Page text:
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CS-CASH Hopes To Make Farming, Ranching Safer

CS-CASH Hopes To Make Farming, Ranching Safer

Risto Rautiainen stresses the need for more health and safety information.

We recently started planning for the health screening services at the 2013 Husker Harvest Days show this fall in Grand Island. About 30 health and safety professionals sponsor booths in the Nebraska Farmer Hospitality Tent that are a popular stop for show visitors each year.

In a way, those crowds taking part in the health screenings each year at HHD sort of belie the sometimes indifferent attitude about health and safety issues around the farm or ranch. The phrase "agricultural health and safety" doesn't always resonate with producers during the busy, stress-filled times on the farm or ranch. Perhaps it's the notion that something bad can happen to someone else, but not me.

Risto Rautiainen stresses the need for more health and safety information.

Unfortunately, the term agriculture health and safety does hit home for families who've experienced tragedies due to accidents or who have had loved ones afflicted with an on-farm-related illness.

There are so many private groups and associations, as well as publicly funded programs, involved in ag safety and health that it's hard to wade through them all. More collaboration is needed among them, I believe. But many programs, like Nebraska AgrAbility and Farm Safety 4 Just Kids, do a great service.

University Extension safety programs addressing safety on the farm have gone by the wayside in many cases through the years as funding dried up. Funds have been eliminated to the point that even collection of data of farm fatalities and injuries is hampered. UNL Extension does help support AgrAbility and conducts farm safety programs for youth, but it like many other land-grant universities has not had a full-time safety specialist on staff for some time now.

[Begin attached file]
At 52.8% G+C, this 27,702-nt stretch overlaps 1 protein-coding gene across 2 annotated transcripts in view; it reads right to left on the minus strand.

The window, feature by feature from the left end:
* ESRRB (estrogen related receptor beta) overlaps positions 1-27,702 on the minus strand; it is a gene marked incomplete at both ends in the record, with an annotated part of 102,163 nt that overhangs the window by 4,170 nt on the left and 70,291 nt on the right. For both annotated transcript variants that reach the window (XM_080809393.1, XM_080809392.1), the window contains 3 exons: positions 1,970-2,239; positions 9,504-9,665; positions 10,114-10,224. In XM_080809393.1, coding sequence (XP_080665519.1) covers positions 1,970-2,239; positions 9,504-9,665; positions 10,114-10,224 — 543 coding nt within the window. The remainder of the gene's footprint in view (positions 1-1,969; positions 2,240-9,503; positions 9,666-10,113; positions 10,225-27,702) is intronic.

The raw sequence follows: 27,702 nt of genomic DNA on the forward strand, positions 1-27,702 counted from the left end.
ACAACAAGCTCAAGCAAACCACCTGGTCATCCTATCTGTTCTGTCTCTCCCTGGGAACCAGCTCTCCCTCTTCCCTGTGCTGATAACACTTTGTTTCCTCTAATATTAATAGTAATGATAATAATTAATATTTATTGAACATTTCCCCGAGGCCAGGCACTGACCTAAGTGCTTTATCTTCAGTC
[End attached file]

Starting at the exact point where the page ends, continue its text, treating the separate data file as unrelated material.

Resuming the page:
It should be pointed out that over the past 40 to 50 years farm-related fatalities have dropped, thanks to better technology like roll-over protection, power shaft shields and better awareness. Unfortunately ag-related injuries haven't gone down.

So your occupation remains the most hazardous in the country. There are on average about 60 industry-related deaths in Nebraska each year and one-third of them occurs in agriculture.

I bring this up because I sit on an advisory board for a year-old, but not so well known research project based at the University of Nebraska Medical Center in Omaha. The Central States Center for Agricultural Health and Safety has some very interesting survey and research projects underway, some that involve unique approaches to rural health care and others that involve farmer participation.


Risto Rautiainen is director of CS-CASH and leads a team of more than a dozen scientists and medical professional in the project.

CS-CASH covers Nebraska and six other states—Kansas, Iowa, Minnesota, Missouri, North Dakota and South Dakota. Researchers will conduct studies thanks to a grant from the National Institute for Occupational Health and Safety.

Research over the next few years focuses on respiratory diseases, hearing loss, sleep deprivation and dust exposure in confinement swine operations and grain bins. Each is a valid research focus, according to Rautiainen.

Exposure to noise, dust and pollutants on the farm is considered part of the business of farming, but the long-term effects too often are overlooked.

Getting a better handle on the number and causes of ag-related injuries and fatalities is needed, so CS-CASH is using a variety of sources, including surveys, to aid in describing the number of injuries, injury rates and to identify the highest risk factors.

Another goal of this large research project is to increase dissemination of its efforts and eventual results, using farm shows, safety meetings, and a variety of media outlets, including social media.

It is worth your time to find out more about this major research project. For more information, visit

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